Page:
“Easy come, easy go, that’s just how you live, h, take, take, take it all but you never give. Should have known you was trouble from the first kiss you had your eyes wide open, why were they open? Gave you all I had and you tossed it in the trash, you tossed it in the trash, you did. To give me all your love is all I ever asked ’cause what you don’t understand is, I’d catch a grenade for ya, throw my hand on a blade for ya, I’d jump in front of a train for ya, you know I’d do anything for ya. I would go through all this pain, take a bullet straight through my brain. Yes, I would die for you, baby, but you won’t do the same. No, no, no, no.”
Am I the only one that loves this song? Great song and definitely written and sung by someone who knows what is like to fall deeply and madly in love. Something we have all/will at some point in life experience. Then, of course, we get over it. Hey? Whatchu cyber-looking at me for?
The question is, is that hottie your heart beats for worth catching a grenade for? Even if you catch a grenade in theory, is it worth losing yourself, in real life, to the point where drugs become your substituted grenade, especially for a “love” that won’t love you back? These are questions I certainly would like to ask Bruno Mars who just pleaded guilty to a felony charge of cocaine possession, this past Wednesday, in a criminal court in Las Vegas.
Bruno Mars, if you are reading this, seriously, don’t catch a grenade for her and definitely don’t use cocaine or any drugs for her or anyone! For her, she has her eyes open when you kiss, “why where they open?!!” The obvious red flag. Then, as you say, she won’t catch a grenade for you, among other things, she “won’t do the same. No, no, no, no.” So, write her off. Not worth your time.
Also, forget the law for a second. Cocaine is just bad for you mennnh! That stuff fries your brain cells and messes you up. You make great music and I know I and music lovers want you around for a very long time, needless to say.
Now add the law and you get into trouble! As an artist you want to make money, not get into trouble. It is a waste of your time and only makes money for us lawyers; not that any of my colleagues and the criminal justice system is complaining. But, I’m just saying . . .
ALL HEADLINE NEWS REPORTS:
“Grammy winner Bruno Mars has pleaded guilty to his felony cocaine possession case in a Las Vegas courtroom Wednesday. The 25-year-old “Just the Way You Are” singer dodged jail in exchange for 200 hours of community service and a year of probation.
Mars – real name Peter Gene Hernandez – was arrested in the Sin City in September after he was seen with a 2.6-gram bag of cocaine.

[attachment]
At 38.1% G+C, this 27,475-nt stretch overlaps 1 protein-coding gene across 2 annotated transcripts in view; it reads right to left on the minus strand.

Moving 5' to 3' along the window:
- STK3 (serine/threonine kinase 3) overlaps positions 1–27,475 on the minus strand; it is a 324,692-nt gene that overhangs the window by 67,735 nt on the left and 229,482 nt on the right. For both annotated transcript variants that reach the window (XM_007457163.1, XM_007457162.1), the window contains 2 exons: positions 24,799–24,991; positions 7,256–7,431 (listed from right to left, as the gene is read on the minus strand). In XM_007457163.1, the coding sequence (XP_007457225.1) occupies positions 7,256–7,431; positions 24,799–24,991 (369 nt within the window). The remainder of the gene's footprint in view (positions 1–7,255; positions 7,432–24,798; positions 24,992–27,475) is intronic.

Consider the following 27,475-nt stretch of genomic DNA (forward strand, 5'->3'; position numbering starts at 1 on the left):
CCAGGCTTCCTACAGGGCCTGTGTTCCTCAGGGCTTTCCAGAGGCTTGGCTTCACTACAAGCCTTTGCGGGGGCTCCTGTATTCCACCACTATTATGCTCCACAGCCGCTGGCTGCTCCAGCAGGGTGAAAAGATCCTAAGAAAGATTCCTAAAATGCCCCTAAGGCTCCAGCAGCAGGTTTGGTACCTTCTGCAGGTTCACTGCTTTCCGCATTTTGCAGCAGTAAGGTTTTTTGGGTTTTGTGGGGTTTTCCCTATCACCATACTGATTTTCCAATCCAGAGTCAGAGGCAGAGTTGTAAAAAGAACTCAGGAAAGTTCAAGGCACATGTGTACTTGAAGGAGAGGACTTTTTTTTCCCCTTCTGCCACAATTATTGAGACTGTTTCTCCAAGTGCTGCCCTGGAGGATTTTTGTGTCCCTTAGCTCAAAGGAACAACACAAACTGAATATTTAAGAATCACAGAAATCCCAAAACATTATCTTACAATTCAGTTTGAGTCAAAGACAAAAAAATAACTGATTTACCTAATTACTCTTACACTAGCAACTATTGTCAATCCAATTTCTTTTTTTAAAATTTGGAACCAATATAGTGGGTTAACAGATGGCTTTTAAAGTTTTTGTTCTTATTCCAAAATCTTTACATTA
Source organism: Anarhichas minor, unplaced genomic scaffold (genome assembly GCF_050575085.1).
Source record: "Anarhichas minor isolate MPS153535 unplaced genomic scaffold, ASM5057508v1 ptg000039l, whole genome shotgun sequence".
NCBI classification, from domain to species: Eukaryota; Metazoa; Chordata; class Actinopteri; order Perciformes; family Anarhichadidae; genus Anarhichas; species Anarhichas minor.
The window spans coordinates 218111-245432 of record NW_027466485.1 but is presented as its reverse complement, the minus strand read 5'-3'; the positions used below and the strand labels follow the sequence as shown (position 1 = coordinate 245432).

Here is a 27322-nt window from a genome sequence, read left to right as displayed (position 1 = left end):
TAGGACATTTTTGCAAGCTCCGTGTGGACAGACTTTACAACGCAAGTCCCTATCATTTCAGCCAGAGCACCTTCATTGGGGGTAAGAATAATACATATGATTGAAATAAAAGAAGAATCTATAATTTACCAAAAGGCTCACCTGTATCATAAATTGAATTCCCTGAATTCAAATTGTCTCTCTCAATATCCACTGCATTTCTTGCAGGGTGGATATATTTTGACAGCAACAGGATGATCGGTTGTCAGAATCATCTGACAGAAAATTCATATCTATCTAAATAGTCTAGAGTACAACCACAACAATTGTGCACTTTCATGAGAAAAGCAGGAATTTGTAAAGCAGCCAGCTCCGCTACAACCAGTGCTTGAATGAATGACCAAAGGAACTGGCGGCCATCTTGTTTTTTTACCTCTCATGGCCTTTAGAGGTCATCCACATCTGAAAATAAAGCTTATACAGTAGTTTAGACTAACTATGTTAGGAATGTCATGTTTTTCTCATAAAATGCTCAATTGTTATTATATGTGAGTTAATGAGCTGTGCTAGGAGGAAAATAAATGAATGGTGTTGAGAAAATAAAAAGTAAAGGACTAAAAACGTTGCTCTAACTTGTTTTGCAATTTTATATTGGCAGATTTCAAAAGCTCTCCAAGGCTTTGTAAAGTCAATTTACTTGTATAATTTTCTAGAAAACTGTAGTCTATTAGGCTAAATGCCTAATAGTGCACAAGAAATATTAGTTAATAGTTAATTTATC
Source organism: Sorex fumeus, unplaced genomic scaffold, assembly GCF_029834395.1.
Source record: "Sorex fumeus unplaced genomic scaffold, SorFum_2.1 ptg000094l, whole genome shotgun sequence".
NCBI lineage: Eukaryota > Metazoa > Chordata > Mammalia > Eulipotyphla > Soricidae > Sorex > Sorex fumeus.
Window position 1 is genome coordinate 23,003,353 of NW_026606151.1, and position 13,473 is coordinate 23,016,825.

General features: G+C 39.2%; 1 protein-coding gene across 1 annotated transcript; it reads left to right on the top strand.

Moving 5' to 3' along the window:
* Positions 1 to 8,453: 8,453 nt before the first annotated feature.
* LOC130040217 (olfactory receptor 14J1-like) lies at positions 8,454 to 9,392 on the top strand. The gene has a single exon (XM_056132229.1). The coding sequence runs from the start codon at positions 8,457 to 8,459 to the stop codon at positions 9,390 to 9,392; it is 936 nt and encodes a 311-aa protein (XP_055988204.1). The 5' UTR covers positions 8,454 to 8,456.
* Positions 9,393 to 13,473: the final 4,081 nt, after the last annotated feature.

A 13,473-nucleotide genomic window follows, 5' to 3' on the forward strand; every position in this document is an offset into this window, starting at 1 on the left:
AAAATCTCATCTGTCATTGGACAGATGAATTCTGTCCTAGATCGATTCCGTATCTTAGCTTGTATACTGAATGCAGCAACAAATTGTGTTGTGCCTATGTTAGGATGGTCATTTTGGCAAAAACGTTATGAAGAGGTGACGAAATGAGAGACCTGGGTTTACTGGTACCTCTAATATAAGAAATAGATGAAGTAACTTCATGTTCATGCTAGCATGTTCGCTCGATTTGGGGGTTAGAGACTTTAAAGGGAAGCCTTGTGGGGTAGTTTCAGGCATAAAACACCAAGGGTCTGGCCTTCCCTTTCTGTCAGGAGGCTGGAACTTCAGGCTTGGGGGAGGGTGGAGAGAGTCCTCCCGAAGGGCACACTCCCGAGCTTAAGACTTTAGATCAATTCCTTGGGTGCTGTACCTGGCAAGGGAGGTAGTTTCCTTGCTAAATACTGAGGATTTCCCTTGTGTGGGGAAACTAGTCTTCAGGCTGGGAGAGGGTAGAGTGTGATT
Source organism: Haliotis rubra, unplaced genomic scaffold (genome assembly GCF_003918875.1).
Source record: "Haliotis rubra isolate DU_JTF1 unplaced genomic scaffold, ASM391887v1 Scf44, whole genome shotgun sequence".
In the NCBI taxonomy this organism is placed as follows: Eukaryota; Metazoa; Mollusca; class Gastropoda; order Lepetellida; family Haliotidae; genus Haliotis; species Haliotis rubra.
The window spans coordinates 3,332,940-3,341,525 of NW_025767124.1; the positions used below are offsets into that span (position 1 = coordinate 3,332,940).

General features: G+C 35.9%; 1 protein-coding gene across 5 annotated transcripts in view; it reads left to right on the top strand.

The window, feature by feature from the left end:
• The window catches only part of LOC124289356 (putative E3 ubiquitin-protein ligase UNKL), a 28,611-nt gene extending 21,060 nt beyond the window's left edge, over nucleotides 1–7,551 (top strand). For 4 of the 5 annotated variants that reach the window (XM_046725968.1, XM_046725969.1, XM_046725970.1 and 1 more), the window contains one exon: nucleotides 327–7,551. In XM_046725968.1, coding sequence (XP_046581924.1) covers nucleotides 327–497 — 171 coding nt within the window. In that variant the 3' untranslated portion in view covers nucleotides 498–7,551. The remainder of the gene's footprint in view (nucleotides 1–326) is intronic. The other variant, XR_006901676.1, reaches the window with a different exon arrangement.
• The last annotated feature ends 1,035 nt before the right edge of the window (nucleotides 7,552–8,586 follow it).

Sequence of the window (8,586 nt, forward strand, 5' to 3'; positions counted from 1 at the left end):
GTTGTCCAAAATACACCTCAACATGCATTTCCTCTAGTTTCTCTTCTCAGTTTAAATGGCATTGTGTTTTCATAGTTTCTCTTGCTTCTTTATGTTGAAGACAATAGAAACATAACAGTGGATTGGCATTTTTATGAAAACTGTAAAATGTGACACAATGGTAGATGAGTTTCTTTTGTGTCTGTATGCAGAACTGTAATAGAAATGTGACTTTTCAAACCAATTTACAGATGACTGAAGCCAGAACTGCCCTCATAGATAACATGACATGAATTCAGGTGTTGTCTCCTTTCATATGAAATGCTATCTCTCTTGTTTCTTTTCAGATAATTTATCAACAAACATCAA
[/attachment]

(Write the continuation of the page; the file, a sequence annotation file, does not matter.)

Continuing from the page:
His legal team managed to work out a plea deal, though. Instead of jail, he was ordered to be placed on probation for a year, undergo drug counseling, and complete 200 hours of community service, as well as pay a $2,000 fine.
Because he is a first-time offender, the felony charge will be wiped clean from his record if he stays out of trouble for the next twelve months. If he misbehaves, he could face prison time.
Mars has just won Best Male Pop Vocal Performance for his single “Just the Way You Are” at the Grammys on Sunday.”
For all, key point to note, the “first time offender” part. If you have never been in trouble and have a squeaky clean record, the prosecutor is usually a little more lenient to work a deal out with you via your defense lawyer.
What does an arrest for possession of a controlled substance mean? See my Paris Hilton Analysis here.
What about search and seizure? If Bruno had the cocaine hidden in his car, pockets etc. could the cop legally search him? See my T.I analysis here.
The All Headlines article mentions a violation of probation. What does that mean? Click here.
Fashionentlaw™ is the brainchild of Uduak Oduok (Ms. Uduak), an ex-fashion model and industry veteran turned Fashion and Entertainment lawyer. The law blog discusses hot topics in pop culture arising primarily out of the fashion industry.
As a legal practitioner, Ms. Uduak has seventeen years of experience counseling individuals and businesses within and outside the creative community. She has counseled designers, apparel manufacturers, models, photographers, retailers, graphic designers, musicians, public relations specialists, and athletes, among others, on diverse legal issues including business formation, licensing, trademark and copyright matters, contracts, intellectual property and contract disputes.
To arrange a consultation to discuss your case, contact her today at 916-361-6506 or email (firstname.lastname@example.org).